A new Leaside pollinator garden that has it all: beauty, purpose and practicality

A new Leaside pollinator garden that has it all. Photo by Connie Uetrecht.
A new Leaside pollinator garden that has it all. Photo by Connie Uetrecht.

When Connie and Jack Uetrecht moved into their Mallory Crescent home in 1985, it came with a large front lawn on a hill with small gardens on both sides of a walkway. The foundation plantings consisted of a few shrubs along with some added daffodils and tulips for the spring and peonies and phlox for the summer. Yes, a classic Leaside front yard.

The front garden in the spring of 2020 – photo by Karen Keay
The front garden in the spring of 2020 – photo by Karen Keay.

But this hill was becoming more and more of a challenge to manage. It was too steep for mowing and for navigating in the winter. Connie fell taking out the recycling bin and broke her wrist. The Uetrechts definitely needed a railing of some sort. That’s when they decided to redesign the landscape, omit the grass, and turn their front yard into a pollinator haven.     

Connie, a long-time member of the Leaside Garden Society, has been gardening for her entire life. She learned from her mother and both grandmothers how to grow vegetables and flowers.  

In their large backyard, I was able to see the full extent of Connie’s gardening skills.  Here, within a forest-like setting, she beautifully integrates edibles with ornamentals into the natural landscape. Tomato plants mingle with marigolds, sunflowers and evergreens along with a variety of berry bushes and fruit trees.

One of the many views in the back garden – photo by Debora Kuchme.
One of the many views in the back garden – photo by Debora Kuchme.

Eight years ago, they added two large raised garden beds for Connie to grow even more vegetables, including her favourite bush beans. And oh, it helps that she loves to experiment.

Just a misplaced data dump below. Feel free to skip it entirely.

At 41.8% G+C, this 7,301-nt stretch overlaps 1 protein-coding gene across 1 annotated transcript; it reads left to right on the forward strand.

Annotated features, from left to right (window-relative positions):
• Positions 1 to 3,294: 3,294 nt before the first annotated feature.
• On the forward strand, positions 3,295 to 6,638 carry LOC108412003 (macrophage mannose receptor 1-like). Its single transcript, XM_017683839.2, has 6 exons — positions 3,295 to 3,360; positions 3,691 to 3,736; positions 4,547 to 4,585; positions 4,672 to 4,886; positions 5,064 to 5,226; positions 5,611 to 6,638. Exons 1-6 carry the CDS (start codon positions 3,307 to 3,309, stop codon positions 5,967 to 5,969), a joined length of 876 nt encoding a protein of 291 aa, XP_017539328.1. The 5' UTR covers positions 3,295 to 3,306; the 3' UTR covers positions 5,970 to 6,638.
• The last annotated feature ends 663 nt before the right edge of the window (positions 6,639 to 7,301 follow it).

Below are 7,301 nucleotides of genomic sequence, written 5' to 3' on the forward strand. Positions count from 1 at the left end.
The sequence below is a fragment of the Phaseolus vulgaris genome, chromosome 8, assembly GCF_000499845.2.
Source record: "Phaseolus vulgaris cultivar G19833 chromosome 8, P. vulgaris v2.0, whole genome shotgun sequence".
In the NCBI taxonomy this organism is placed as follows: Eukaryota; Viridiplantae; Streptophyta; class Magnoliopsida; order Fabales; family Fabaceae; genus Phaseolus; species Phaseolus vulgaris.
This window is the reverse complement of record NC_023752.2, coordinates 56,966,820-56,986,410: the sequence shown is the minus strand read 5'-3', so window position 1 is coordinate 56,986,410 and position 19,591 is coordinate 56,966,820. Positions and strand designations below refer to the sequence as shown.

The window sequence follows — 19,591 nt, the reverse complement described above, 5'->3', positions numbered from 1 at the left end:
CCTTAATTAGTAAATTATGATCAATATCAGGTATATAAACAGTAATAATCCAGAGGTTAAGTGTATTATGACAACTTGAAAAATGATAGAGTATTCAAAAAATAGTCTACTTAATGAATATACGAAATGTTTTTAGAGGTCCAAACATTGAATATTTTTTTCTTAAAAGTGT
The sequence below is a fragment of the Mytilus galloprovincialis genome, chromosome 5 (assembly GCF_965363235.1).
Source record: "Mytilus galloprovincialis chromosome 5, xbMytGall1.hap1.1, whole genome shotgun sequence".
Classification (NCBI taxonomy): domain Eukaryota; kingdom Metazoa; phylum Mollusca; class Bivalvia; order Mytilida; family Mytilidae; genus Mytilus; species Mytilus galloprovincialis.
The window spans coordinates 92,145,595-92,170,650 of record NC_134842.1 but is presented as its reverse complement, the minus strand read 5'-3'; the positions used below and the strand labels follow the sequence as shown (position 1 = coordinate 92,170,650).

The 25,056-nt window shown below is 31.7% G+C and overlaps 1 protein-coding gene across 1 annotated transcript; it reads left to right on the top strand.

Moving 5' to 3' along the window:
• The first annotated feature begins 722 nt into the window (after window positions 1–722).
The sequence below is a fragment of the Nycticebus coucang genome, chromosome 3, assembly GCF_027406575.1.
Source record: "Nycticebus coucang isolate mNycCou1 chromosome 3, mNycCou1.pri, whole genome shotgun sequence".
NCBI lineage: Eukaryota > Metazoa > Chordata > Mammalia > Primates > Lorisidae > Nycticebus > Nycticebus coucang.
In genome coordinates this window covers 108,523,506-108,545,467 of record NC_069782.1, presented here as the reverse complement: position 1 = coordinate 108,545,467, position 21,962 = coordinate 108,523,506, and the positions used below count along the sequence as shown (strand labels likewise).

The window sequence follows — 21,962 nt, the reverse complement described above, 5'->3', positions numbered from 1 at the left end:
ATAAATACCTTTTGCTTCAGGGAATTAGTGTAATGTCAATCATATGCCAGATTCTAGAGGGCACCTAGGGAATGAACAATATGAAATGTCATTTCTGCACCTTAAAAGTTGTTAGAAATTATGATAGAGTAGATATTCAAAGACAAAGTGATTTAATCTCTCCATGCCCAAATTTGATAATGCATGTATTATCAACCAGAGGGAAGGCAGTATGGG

Two large raised beds for more vegetable growing – photo by Debora Kuchme.
Two large raised beds for more vegetable growing – photo by Debora Kuchme.

So, here was an opportunity to use this south-facing site to its full potential and a place where Connie could really embrace her love of pollinator plants. She had the vision.

But even the most experienced gardeners know when they need a professional’s help. Enter Karen Keay of keay+summers landscape design inc.     

Connie and Karen are both members of the LGS and have worked together many times as coordinators of the flower shows.    

“Karen is so much fun to work with and listens to her clients,” Connie told me. “She’s also knowledgeable about plants as well as sustainability and I liked that she wanted to incorporate plants that I already had in my garden.”   

Together, they came up with a great plan.   

By turning this deep slope into multi-levels, there is now a place to sit and rest. There is comfortable access to the many plants that need tending to, and the strategically placed railings help both Connie and Jack navigate each level with ease.

A stunning view looking down at the garden – photo by Debora Kuchme.
A stunning view looking down at the garden – photo by Debora Kuchme.

In just two short years, this pollinator garden is so lush and full, it looks as though it’s been there forever. And that’s all due to good plant choices and some clever planting such as the sedum mats used to address the soil that slopes to the driveway. Brilliant!

The young garden is bursting with beauty and nectar – photo Debora Kuchme.
The young garden is bursting with beauty and nectar – photo Debora Kuchme.

“Connie is a fantastic gardener and has kept the garden in great shape” Karen said, and “This garden is literally one of my favourites!”     

It’s the visual interest of texture and colour throughout the year that Connie loves the most and watching the several types of bees that feast on the hyssop and echinacea flowers. According to Karen, the hyssops alone bring in at least 10 species of bees at once. The day I was there, bees were enjoying the wild geraniums too, and I am confident those bees (and butterflies) have a lot more to look forward to.

Here’s a beautiful Leaside garden that’s helping both the environment and the gardener. Inspirational!

 

About Debora Kuchme 52 Articles
After a 30-year career as a fashion designer, Debora worked at Horticultural Design for over a decade. Now with her concerns about climate change, she hopes to help local gardeners find positive solutions for a greener and healthier neighbourhood. As a board member of the Bayview Leaside BIA, she created the Bayview Pixies, a volunteer group introducing sustainable gardening practice to Bayview.